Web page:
Tuesday, April 26, 2016

The joys of dealing with the media

On Friday I was contacted by members of the media about a story in which an Australian man had been convicted of offences to do with sexual abuse and child trafficking of twins. He has undertaken surrogacy in an Asian country, according to reports, so that he could have children available to sexually abuse. Disgusting.

When I was asked by a journalist at The Age about this story, I said that because of how our laws were structured, Australia was the greatest exporter of intended parents for surrogacy. I said that I had lost count of the number of clients who had told me that they would rather go to their local IVF clinic for surrogacy than overseas, but that because there were shortages of egg donors and surrogates, and because surrogacy information was readily available via Google on their phone, many intended parents went overseas.

I said that we needed to reform Australia's surrogacy laws. If we paid donors and surrogates, and had caps on both, we should be able to avoid exploitation here, along with a strong legal framework. I said that if surrogacy were more available in Australia, Australians would do it locally than go overseas. I said that despite the mess we had made of surrogacy laws, there were real strengths with how we do surrogacy:

  • pre-signing screening with a counsellor, such as a psychologist
  • pre-signing independent legal advice
  • in some States, post-birth assessment by an independent expert
  • judicial oversight of the whole process.
I said that with surrogacy arrangements that had gone awry, and that I have been called in to fix, judges are sensitive to the needs of all parties: the surrogate, her partner, the intended parents and the child- and strive to make sure that no one is exploited. 

I said that I was concerned that without reforms, Australians were still going to go to developing countries for surrogacy and that these types of scandals were going to continue. I said that I have to stand up before my international peers and tell them (or be questioned about) the latest scandal from Australia- and it is very wearing and shameful. I said that my concern about developing countries is that there weren't the same legal frameworks for surrogacy as elsewhere, and that the potential for everyone to be exploited (the surrogate, intended parents, donor and the child) was there. In fact I had seen cases where everyone except the doctor and the agent had been exploited.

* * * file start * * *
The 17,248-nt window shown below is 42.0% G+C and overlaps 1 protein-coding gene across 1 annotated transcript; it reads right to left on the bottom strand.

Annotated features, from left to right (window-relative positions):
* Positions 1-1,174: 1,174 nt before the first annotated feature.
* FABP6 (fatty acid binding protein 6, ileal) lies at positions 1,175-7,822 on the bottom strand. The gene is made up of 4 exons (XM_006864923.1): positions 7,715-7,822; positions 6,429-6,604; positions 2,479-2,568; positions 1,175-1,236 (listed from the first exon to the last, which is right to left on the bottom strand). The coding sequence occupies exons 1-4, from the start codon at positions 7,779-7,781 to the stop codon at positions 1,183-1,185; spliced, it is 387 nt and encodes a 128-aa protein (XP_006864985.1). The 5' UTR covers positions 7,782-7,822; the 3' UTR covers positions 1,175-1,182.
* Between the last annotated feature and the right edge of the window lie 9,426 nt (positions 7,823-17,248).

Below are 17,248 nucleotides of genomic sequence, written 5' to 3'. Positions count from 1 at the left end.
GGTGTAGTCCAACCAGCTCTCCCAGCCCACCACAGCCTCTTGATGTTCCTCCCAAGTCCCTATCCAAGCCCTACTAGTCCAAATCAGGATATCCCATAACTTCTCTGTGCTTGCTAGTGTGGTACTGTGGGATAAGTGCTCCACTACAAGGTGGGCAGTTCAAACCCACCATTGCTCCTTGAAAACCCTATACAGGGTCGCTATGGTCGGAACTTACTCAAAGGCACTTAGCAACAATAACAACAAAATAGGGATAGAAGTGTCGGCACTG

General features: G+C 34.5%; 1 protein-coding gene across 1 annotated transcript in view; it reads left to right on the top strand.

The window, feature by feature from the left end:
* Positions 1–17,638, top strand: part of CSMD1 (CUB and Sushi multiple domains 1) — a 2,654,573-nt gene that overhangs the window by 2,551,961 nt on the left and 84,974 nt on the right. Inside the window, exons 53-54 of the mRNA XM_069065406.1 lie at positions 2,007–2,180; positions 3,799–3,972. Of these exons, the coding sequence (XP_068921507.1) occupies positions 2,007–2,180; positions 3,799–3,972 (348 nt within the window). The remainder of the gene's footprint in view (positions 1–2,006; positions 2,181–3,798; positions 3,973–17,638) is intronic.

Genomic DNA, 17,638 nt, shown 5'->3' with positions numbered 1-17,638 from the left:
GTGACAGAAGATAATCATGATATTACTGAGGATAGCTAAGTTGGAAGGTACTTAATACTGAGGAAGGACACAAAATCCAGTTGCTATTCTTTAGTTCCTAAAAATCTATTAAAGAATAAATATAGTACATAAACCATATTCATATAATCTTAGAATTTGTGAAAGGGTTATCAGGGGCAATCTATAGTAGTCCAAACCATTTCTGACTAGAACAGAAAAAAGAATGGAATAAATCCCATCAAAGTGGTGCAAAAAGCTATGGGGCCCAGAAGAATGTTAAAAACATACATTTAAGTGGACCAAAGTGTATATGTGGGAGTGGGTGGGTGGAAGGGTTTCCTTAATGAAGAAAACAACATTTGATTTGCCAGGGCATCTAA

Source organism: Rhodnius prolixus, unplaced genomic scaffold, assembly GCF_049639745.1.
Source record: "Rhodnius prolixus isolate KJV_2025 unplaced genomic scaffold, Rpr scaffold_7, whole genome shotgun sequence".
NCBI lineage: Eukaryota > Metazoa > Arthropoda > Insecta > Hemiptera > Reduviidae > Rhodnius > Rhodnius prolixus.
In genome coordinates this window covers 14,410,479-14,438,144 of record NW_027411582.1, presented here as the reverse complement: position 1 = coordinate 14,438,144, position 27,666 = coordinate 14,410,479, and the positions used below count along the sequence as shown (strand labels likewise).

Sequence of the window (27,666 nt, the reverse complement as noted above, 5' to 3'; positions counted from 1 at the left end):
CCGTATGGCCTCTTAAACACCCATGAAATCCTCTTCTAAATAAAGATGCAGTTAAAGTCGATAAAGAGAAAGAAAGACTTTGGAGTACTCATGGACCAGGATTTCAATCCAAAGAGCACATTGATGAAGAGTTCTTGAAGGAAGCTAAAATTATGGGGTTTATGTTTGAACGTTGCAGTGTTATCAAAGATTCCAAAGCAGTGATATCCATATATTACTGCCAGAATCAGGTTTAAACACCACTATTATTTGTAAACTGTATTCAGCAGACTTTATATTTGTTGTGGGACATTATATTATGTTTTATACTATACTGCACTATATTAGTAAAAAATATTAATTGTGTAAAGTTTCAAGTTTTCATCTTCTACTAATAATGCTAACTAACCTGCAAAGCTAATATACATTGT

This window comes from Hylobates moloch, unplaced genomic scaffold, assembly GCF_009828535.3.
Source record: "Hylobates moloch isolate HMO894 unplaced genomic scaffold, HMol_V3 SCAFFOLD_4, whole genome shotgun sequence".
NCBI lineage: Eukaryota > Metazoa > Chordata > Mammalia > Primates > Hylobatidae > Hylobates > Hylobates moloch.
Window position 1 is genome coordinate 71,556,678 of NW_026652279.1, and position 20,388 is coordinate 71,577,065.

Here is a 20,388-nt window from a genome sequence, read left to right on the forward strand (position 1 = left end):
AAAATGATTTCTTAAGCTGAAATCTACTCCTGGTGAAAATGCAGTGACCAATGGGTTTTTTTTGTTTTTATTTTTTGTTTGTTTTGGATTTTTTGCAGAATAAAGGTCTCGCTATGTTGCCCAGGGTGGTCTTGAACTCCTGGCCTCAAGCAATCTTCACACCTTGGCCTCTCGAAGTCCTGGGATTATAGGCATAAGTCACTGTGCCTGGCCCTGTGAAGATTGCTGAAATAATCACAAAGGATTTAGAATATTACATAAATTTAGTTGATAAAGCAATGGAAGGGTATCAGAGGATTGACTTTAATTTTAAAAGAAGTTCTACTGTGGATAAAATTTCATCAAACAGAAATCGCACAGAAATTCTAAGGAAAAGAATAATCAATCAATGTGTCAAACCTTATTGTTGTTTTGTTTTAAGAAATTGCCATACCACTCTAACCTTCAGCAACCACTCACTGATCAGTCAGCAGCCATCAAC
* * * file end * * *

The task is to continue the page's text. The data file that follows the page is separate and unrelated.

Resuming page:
I said that in my submissions to the Parliamentary inquiry I had called for payments to be made to surrogates and donors, for there to be nationally consistent laws, that it should be easier to undertake surrogacy for Australian intended parents going to countries that we think have a good legal framework, such as the US and Canada, but harder in countries that we have concerns about.

I invited the journalist to look at my submissions to the Parliamentary inquiry.

What I did NOT say was that Australia was the greatest exporter of paedophiles for surrogacy. I was furious when I was alerted to that Saturday. I contacted The Age and ask that the story be corrected, which I have been told then occurred. In the meantime, the damage has been done.


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